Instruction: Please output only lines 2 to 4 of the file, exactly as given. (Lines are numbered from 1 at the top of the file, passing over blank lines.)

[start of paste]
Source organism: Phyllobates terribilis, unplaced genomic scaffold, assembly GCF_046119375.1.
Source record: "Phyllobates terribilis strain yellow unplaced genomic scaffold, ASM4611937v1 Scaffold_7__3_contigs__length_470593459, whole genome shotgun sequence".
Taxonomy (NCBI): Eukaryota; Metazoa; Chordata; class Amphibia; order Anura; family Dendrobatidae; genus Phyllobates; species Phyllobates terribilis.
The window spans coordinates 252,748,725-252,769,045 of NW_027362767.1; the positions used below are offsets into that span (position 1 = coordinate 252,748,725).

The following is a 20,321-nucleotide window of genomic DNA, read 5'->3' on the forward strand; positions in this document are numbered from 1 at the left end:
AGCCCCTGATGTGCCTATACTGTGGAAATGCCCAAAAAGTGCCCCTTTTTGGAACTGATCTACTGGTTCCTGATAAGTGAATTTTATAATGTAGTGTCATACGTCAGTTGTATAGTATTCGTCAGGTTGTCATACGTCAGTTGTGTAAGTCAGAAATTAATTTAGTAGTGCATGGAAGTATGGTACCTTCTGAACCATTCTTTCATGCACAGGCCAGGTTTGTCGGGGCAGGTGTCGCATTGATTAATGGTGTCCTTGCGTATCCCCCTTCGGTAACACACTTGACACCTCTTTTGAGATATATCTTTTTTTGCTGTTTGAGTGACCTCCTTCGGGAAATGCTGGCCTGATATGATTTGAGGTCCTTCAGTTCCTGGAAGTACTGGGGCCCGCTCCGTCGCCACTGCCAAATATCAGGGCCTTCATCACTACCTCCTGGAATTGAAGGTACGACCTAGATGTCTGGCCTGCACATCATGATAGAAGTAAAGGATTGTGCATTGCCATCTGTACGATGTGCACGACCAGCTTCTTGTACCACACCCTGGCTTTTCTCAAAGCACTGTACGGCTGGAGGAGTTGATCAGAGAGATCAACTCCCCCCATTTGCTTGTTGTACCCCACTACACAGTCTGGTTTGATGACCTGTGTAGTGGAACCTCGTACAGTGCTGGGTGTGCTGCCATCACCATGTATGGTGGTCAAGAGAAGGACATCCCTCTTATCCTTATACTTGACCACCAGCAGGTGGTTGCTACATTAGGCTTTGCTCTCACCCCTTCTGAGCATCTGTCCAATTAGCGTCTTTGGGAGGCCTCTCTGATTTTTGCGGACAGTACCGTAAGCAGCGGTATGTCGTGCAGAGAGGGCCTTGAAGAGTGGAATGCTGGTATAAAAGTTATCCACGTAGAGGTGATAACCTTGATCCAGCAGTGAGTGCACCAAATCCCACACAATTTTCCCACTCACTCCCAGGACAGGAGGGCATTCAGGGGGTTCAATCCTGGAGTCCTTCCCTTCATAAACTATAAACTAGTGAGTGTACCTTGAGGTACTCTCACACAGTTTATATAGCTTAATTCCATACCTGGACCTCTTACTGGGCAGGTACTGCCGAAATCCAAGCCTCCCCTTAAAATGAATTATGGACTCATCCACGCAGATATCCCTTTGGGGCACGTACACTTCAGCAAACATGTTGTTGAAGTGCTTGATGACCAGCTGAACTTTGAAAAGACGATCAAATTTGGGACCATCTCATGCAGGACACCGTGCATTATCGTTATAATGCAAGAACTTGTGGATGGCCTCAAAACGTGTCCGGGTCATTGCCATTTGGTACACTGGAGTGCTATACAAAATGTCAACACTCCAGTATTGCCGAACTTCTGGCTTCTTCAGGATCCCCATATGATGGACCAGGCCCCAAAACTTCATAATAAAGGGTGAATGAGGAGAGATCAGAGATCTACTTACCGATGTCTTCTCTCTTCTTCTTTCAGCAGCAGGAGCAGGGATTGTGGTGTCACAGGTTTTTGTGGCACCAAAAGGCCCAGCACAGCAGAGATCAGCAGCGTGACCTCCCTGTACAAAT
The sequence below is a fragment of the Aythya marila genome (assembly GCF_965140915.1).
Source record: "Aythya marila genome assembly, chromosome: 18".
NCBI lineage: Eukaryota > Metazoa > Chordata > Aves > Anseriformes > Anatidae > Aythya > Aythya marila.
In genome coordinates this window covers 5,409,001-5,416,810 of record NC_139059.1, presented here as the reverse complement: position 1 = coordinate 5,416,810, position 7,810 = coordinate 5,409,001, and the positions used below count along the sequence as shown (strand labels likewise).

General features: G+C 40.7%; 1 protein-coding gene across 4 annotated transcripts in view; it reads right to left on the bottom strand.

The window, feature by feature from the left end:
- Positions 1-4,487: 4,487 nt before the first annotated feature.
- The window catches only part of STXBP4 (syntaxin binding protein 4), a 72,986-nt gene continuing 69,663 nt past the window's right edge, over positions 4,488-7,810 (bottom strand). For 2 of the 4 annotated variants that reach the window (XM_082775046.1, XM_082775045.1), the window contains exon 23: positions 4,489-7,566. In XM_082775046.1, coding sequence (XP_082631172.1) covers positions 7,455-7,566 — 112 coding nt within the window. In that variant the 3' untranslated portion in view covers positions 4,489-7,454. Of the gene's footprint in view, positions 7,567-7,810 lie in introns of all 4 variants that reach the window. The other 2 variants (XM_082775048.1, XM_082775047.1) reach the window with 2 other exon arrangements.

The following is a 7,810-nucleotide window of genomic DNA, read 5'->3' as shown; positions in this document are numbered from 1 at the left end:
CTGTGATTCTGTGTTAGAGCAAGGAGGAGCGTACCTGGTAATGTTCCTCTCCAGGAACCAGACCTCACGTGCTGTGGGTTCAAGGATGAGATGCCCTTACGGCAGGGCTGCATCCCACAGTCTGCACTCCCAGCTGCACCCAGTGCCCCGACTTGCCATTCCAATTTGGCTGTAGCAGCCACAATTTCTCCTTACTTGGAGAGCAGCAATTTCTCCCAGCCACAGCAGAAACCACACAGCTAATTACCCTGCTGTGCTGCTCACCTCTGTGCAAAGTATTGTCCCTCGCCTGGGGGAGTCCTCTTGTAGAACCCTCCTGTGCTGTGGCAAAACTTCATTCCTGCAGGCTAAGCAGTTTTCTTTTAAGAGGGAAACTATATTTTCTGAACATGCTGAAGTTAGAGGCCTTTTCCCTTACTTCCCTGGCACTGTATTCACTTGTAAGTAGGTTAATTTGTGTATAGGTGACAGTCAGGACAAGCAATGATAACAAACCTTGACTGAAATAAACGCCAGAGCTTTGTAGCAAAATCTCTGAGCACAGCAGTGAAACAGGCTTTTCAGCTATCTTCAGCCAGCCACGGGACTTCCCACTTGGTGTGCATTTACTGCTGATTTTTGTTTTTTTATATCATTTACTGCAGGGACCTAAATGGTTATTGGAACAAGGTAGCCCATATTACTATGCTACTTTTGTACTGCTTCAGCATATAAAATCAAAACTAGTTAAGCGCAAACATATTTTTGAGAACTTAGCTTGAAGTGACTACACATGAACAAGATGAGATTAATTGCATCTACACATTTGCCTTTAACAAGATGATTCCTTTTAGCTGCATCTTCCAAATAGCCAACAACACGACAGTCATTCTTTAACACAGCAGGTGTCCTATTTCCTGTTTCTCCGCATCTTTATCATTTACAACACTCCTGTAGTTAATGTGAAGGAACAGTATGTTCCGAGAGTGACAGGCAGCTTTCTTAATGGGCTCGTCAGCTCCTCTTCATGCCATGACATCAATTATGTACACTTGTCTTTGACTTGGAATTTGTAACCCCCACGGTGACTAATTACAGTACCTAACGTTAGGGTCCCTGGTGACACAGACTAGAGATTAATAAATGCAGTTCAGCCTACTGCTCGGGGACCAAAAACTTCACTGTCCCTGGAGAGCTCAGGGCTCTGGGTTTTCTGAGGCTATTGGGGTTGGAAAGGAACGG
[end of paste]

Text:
Source record: "Phyllobates terribilis strain yellow unplaced genomic scaffold, ASM4611937v1 Scaffold_7__3_contigs__length_470593459, whole genome shotgun sequence".
Taxonomy (NCBI): Eukaryota; Metazoa; Chordata; class Amphibia; order Anura; family Dendrobatidae; genus Phyllobates; species Phyllobates terribilis.
The window spans coordinates 252,748,725-252,769,045 of NW_027362767.1; the positions used below are offsets into that span (position 1 = coordinate 252,748,725).